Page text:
Problem 14 chapter 9 from PMA Rudin

I have some problem with proving that $g$ is differentiable at $\mathbb{R}^1$. Let's prove that $g'(0)$ exists. $$\lim \limits_{t\to 0}\dfrac{g(t)-g(0)}{t}=\lim \limits_{t\to 0}\dfrac{f(\gamma(t))-f(\gamma(0))}{t}=\lim \limits_{t\to 0}\dfrac{f(\gamma(t))}{t}=$$ Let $\gamma(t)=(\gamma_1(t),\gamma_2(t))$ and since $|\gamma'(0)|>0$ then $\gamma(t)\neq \mathbf{0}$ for enough small $t$ and then $f(\gamma(t))=\dfrac{\gamma_1^3(t)}{\gamma_1^2(t)+\gamma_2^2(t)}$. Hence $$\lim \limits_{t\to 0}\dfrac{f(\gamma(t))}{t}=\lim \limits_{t\to 0}\dfrac{\gamma_1^3(t)}{t(\gamma_1^2(t)+\gamma_2^2(t))}=\lim \limits_{t\to 0}\dfrac{\left(\frac{\gamma_1(t)-\gamma_1(0)}{t}\right)^3}{\left( \frac{\gamma_1(t)-\gamma_1(0)}{t}\right)^2+\left( \frac{\gamma_2(t)-\gamma_2(0)}{t}\right)^2}=$$$$=\dfrac{\gamma_1'(0)}{|\gamma'(0)|^2}.$$ Since $|\gamma'(0)|^2>0$ then limit exists.

But how to prove that $g'(t_0)$ exists for $t_0\neq 0$? Because in this case $$\lim \limits_{t\to t_0}\dfrac{g(t)-g(t_0)}{t-t_0}=\lim \limits_{t\to t_0}\dfrac{f(\gamma(t))-f(\gamma(t_0))}{t-t_0}.$$ But in this case we have no information about $\gamma(t_0)$. I mean $\gamma(t_0)=0$ or $\gamma(t_0)\neq 0$ and this case we don't know what form has $f(\gamma(t_0))$. Also Chain rule is can not be applied here.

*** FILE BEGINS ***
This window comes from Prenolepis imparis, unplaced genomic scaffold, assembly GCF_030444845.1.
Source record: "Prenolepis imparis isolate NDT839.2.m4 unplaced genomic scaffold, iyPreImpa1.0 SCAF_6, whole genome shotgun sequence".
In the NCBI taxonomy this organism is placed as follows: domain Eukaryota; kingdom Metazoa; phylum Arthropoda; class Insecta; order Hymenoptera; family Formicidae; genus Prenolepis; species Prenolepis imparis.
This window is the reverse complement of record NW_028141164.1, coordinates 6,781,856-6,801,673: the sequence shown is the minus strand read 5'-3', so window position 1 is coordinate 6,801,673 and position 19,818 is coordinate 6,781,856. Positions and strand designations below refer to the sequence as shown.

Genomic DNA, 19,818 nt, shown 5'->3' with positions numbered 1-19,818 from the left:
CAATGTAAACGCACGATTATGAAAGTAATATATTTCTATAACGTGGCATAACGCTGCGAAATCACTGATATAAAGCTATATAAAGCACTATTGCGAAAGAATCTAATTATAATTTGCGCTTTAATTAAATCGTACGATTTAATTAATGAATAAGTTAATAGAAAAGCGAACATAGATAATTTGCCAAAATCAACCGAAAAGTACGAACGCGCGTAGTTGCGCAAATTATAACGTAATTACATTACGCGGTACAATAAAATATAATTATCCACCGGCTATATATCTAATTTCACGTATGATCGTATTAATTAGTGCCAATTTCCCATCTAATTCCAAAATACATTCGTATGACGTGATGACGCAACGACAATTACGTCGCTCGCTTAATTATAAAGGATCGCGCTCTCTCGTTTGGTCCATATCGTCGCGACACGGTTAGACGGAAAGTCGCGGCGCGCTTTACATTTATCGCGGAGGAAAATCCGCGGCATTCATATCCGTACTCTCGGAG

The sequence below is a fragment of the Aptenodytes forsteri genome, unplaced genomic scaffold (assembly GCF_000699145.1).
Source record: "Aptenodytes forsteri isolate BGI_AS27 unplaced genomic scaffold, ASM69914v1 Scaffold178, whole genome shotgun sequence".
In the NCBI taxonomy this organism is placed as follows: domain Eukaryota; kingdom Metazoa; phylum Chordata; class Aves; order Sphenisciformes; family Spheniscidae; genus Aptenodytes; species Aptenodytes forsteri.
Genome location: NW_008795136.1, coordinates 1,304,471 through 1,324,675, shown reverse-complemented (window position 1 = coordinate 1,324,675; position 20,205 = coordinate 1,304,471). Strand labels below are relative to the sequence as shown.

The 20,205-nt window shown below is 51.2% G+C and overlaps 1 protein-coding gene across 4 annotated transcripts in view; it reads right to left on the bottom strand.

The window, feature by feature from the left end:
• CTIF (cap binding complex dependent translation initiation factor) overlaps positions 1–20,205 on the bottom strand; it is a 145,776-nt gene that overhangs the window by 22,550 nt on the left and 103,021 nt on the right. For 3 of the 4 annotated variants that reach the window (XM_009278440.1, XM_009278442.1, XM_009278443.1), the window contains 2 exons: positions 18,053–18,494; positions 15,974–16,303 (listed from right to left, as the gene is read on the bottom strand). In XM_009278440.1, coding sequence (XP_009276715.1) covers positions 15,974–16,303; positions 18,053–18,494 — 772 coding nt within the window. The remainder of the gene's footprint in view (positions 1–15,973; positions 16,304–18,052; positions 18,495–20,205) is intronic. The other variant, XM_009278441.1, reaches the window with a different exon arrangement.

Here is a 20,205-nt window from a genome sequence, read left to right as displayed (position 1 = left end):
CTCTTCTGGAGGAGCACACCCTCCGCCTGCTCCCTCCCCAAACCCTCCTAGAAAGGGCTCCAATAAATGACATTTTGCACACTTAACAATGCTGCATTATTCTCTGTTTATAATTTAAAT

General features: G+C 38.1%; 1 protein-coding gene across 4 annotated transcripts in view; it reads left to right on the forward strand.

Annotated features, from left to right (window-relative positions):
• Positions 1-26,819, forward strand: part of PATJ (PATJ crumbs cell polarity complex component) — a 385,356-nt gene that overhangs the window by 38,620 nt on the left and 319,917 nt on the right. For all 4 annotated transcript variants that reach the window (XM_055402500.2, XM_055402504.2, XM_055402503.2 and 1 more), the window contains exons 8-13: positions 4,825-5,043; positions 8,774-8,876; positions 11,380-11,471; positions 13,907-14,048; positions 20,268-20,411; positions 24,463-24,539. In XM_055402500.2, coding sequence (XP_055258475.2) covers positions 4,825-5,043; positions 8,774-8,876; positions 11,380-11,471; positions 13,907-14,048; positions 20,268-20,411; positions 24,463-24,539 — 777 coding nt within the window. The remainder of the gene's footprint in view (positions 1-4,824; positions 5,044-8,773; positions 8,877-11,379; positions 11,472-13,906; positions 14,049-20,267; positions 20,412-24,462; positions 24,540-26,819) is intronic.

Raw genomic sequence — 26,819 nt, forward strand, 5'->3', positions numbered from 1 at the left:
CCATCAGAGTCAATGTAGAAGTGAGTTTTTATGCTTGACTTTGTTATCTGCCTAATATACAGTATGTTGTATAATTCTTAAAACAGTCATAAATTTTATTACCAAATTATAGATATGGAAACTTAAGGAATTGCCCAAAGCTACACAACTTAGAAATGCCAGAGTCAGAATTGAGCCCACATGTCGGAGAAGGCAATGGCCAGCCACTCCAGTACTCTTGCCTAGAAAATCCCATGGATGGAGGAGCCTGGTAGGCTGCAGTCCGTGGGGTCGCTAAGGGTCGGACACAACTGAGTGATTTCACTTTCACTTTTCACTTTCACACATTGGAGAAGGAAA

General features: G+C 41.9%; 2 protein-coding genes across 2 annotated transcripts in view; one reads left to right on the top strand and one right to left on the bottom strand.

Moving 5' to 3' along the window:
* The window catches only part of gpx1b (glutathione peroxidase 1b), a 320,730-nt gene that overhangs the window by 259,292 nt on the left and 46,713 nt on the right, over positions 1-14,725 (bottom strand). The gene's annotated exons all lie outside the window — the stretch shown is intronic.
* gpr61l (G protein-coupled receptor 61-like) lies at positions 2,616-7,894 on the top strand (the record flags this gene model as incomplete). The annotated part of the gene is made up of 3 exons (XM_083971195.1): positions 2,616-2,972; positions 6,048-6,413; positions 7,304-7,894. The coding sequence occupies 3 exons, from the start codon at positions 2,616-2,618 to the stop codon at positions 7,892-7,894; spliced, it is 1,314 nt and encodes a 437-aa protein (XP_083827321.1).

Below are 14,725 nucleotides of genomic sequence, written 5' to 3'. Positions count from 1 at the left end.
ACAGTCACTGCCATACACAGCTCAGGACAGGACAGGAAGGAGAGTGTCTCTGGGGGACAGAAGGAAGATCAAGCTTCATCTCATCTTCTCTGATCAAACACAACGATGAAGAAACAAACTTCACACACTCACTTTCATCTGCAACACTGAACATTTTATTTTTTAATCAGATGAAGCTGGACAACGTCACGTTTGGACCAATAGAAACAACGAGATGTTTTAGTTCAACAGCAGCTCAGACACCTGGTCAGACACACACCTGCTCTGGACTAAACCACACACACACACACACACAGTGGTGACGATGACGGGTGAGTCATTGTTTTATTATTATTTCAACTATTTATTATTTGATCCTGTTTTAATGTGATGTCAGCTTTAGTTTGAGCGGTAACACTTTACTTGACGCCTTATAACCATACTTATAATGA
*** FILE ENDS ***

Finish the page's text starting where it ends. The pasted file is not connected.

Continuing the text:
Can anyone please show the proof of this case?

• if $\gamma(t_0) = (0, 0)$, you have proved it. Assume $\gamma(t_0) \ne 0$ now, it just likes chain-rule now. – runaround Feb 18 '16 at 6:13
• @runaround, If we assume that $\gamma(t_0)\neq 0$ then OK. Why you think that $\gamma(t_0)$ is not equal to zero? We don't know that this curve is one-to-one! – ZFR Feb 18 '16 at 6:27
• if $\gamma(t_0) = (0, 0)$ is zero, just apply your proof. Only left is not zero. – runaround Feb 18 '16 at 6:28
• @runaround,Sorry but if $\gamma(t_0)=(0,0)$ then $f(\gamma(t_0))=0$ but what about $f(\gamma(t))$ for $t\to t_0$? What form has $f(\gamma(t))$ for such $t$? – ZFR Feb 18 '16 at 6:30

Taking a closer look to your argument, the condition $|\gamma'(t_0)|>0$ actually can be dropped. Assume that $\gamma(t_0) = 0$. You have whenever $t\neq t_0$,

$$\frac{f(\gamma(t))-f(\gamma(t_0))}{t-t_0} = \begin{cases} \dfrac{\left(\frac{\gamma_1(t)-\gamma_1(t_0)}{t-t_0}\right)^3}{\left( \frac{\gamma_1(t)-\gamma_1(t_0)}{t-t_0}\right)^2+\left( \frac{\gamma_2(t)-\gamma_2(t_0)}{t-t_0}\right)^2} & \text{if }\gamma(t)\neq 0 \\ 0 & \text{if } \gamma(t) = 0\end{cases}$$

In particular, for all $t\neq t_0$,

$$\left| \frac{f(\gamma(t)-f(\gamma(t_0))}{t-t_0}\right| \le \left| \frac{\gamma_1(t) - \gamma_1(t_0)}{t-t_0}\right|.$$

If $\gamma'(t_0) = 0$, we have

$$\lim_{t\to t_0} \frac{\gamma_1(t) -\gamma_1(t_0)}{t} = 0,$$

so squeeze theorem implies that $g'(t_0)$ exists and

$$g'(t_0) = \lim_{t\to t_0}\frac{f(\gamma(t)-f(\gamma(t_0))}{t-t_0} = 0$$

• What about differentiability of $g(t)$ at $t\neq 0$? – ZFR Feb 18 '16 at 10:56
• Yeah. When I was doing this, I found that the condition $|\gamma'(0)|>0$ was useless in both the two problems in part (c). – Vim Feb 18 '16 at 10:56
• @Vim, Why it's useless? In my argument it guarantees that denominator is not equal to zero. – ZFR Feb 18 '16 at 10:58
• @RFZ: Please see the edit. Note that one can avoid the use of $|\gamma'(0)|>0$ to show that $g$ is differentiable at $0$, this is what I did in my answer. – user99914 Feb 18 '16 at 11:00
• @RFZ you could follow John Ma's approach. – Vim Feb 18 '16 at 11:00